We have directly impacted the planet by reducing energy requirements and CO2 emissions, even as the demands of our digital lifestyles increase.  We have impacted individual quality of life by increasing uptime reliability and contributing to the safety of treasured documents and photos, as well as helping to ensure the uninterrupted transmission of information that makes our world operate.  We are honored and privileged to contribute so directly to the well-being of our world and our customers.

While analysts have cited a DCIM market contraction in 2013, Vigilent has thrived.   We attracted new customers and engendered even deeper loyalty among existing customers – evidenced by our organic growth as one deployment turns into 3, then ten, then dozens across the United States when actual energy savings and thermal condition insights are realized.

I am pleased to share some of the milestones we achieved in 2013:

We moved to terrific new facilities in uptown Oakland.  Not only does our new facility (within a literally green building)  provide us with space for in-house product commissioning and expanded R&D,  it provides a vibrant collaborative atmosphere for employees.  The new location is adjacent to public transportation, honoring our commitment to a green corporate culture, and offers dozens of great restaurants, coffee shops and diverse entertainment options for employees.

We grew – in revenues, in customer base, into new markets and with staff.  With growth comes responsibility to provide more directed  leadership in business functions and market focus.  With this in mind, we expanded our executive management staff, hiring  Dave Hudson to oversee sales and operations worldwide, and  Alex Fielding to introduce Vigilent to federal markets and many new field engineers, software engineers, QA and support staff.

We expanded our product offering with new functionality including out-of-the-box reports that help with energy savings, SLA adherence, maintenance and capacity planning.  We continued to refine our trademark intelligence and control functionality enhancing both usability and energy savings in ever more complex data center environments – achieving an additional 30% savings in some cases.

Ultimately, all of this helps our customers succeed not only in direct bottom line impact, but with large-scale sustainability efforts that are widely recognized.  Avnet used the Vigilent system in corporate sustainability initiatives that garnered the company the Uptime Institute GEIT award, as well as recognition by InfoWorld as a top Green IT award winner.    Our sales partner, NTT Facilities, continues to roll out  Vigilent deployments in Japan.

Our ability to contribute to the Federal Government’s initiative to consolidate data centers and reduce overall energy savings is significant indeed.  Watch this space.

With a great year behind us, we recognize that there is much to do, as the data center industry – at last – is realizing how significantly data and analytics can improve day to day operations and efficiency endeavors.

The Emerson-Poneman Institute recently issued a study on Data Center outages that states accidental human error remains in the top-3 cited reasons for downtime and that 52% of survey respondents believe these accidents could have been prevented.

Intelligent software control and analytics will help operators make better,  more informed decisions and reduce such human errors.   These tools will increasingly help data centers proactively avoid trouble, while at the same time helping them diagnose and resolve actual issues more quickly.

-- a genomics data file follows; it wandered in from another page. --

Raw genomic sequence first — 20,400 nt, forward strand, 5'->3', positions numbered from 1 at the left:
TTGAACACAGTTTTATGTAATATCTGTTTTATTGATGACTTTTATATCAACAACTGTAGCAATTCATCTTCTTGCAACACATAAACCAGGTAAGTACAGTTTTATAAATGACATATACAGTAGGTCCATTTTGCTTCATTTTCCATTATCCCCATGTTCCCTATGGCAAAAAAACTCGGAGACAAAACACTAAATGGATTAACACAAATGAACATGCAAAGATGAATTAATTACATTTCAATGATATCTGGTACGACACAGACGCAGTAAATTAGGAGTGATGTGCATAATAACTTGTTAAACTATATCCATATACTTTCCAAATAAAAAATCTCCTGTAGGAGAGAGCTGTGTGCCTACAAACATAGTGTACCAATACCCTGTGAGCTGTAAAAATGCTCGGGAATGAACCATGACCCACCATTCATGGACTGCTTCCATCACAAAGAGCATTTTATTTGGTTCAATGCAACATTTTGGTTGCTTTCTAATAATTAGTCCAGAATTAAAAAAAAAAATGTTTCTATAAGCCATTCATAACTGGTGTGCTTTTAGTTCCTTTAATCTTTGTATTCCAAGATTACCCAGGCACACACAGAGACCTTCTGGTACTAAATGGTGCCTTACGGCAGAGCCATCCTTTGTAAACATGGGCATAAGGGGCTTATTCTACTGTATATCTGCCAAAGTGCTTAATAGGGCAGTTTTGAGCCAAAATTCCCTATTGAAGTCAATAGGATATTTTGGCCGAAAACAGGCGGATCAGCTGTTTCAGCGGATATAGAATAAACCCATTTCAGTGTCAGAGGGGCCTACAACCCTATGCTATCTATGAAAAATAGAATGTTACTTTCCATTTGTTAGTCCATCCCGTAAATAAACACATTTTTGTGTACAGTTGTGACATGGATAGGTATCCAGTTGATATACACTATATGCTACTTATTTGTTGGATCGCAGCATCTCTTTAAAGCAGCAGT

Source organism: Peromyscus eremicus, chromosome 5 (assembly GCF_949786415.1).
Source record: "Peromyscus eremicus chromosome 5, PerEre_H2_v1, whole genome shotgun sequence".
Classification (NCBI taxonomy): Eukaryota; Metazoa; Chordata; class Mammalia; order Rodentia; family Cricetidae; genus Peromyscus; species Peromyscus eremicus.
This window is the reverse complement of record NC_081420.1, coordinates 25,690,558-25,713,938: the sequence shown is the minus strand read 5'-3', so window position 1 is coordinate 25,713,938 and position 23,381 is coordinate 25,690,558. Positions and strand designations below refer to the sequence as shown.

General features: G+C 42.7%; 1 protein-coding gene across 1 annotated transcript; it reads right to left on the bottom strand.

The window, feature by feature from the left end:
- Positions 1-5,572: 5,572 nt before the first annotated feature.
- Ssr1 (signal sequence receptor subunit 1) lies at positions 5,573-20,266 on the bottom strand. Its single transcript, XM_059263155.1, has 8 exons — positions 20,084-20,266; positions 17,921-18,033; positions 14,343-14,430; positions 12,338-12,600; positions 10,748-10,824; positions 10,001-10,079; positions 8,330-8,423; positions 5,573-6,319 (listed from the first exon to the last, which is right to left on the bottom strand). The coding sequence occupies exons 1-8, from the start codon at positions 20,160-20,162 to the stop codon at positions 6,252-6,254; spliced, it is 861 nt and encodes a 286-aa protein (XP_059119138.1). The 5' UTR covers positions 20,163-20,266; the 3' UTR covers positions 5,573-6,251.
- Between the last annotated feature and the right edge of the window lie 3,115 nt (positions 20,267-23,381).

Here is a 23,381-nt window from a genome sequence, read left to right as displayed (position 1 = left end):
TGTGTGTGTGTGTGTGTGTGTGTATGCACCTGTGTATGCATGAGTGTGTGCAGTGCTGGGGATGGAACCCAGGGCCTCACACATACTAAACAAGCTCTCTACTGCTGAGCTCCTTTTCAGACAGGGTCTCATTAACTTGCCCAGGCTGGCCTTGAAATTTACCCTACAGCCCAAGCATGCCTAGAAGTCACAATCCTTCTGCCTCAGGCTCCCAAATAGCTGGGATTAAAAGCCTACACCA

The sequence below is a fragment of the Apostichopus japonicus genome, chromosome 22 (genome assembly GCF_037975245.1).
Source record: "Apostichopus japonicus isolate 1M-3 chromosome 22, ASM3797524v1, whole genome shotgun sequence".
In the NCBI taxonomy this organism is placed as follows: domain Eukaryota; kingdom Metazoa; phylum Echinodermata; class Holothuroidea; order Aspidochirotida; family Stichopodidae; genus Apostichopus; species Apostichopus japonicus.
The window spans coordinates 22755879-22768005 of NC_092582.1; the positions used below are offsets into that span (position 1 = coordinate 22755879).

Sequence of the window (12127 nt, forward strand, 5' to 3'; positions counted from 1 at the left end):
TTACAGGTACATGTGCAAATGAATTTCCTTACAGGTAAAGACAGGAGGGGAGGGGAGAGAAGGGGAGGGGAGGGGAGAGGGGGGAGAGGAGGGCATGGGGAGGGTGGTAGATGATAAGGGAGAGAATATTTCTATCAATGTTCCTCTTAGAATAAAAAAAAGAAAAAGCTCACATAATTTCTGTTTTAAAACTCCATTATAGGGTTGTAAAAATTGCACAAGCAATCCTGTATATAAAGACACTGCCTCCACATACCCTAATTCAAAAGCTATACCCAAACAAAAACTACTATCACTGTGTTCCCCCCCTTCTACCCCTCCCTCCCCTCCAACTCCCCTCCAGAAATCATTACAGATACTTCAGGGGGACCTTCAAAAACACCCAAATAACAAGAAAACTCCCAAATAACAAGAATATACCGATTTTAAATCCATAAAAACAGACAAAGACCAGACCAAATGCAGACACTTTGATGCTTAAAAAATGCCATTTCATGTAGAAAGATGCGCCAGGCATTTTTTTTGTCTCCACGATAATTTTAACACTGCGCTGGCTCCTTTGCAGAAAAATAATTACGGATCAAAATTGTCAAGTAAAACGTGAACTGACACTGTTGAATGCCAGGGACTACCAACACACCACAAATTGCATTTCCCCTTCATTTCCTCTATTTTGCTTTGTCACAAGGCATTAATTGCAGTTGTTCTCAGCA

This will be the year of analytics for data centers.  Vigilent is equipped and prepared to lead this charge, leveraging years of institutional knowledge we have gleaned  from hundreds of deployments in every conceivable configuration in mission critical facilities on four continents.  This mass of data influences the analytics we use to engage individual control decisions at every site, and also, more recently, places the benefit of this accumulated knowledge into the hands and minds of data center managers for more informed process management.

Happy New Year.

Analytics in Action for Data Center Cooling

When a data center is first designed, everything is tightly controlled. Rack densities are all the same. The layout is precisely planned and very consistent. Power and space constraints are well-understood. The cooling system is modeled – sometimes … [Read more]

A Look at 2014

In 2014 we leveraged the significant company, market and customer expansion we achieved in 2013 to focus on strategic partnerships.  Our goal was to significantly increase our global footprint with the considerable resources and vision of these … [Read more]

Data Center Capacity Planning – Why Keep Guessing?

Capacity management involves decisions about space, power, and cooling. Space is the easiest. You can assess it by inspection. Power is also fairly easy. The capacity of a circuit is knowable. It never changes. The load on a circuit is easy to … [Read more]

Maintenance is Risky

No real surprise here. Mission critical facilities that pride themselves on and/or are contractually obligated to provide the “five 9’s” of reliability know that sooner or later they must turn critical cooling equipment off to perform maintenance. … [Read more]

Predictive Analytics & Data Centers: A Technology Whose Time Has Come

Back in 1993, ASHRAE organized a competition called the “Great Energy Predictor Shootout,” a competition designed to evaluate various analytical methods used to predict energy usage in buildings.  Five of the top six entries used artificial neural … [Read more]

A Look at 2013

We grew! We moved! We’ve had a heck of a year! In 2013 alone, we reduced (and avoided the generation of) more than 85 thousand tons of carbon emissions from the atmosphere. This is a statistic of which I am very, very proud and one that … [Read more]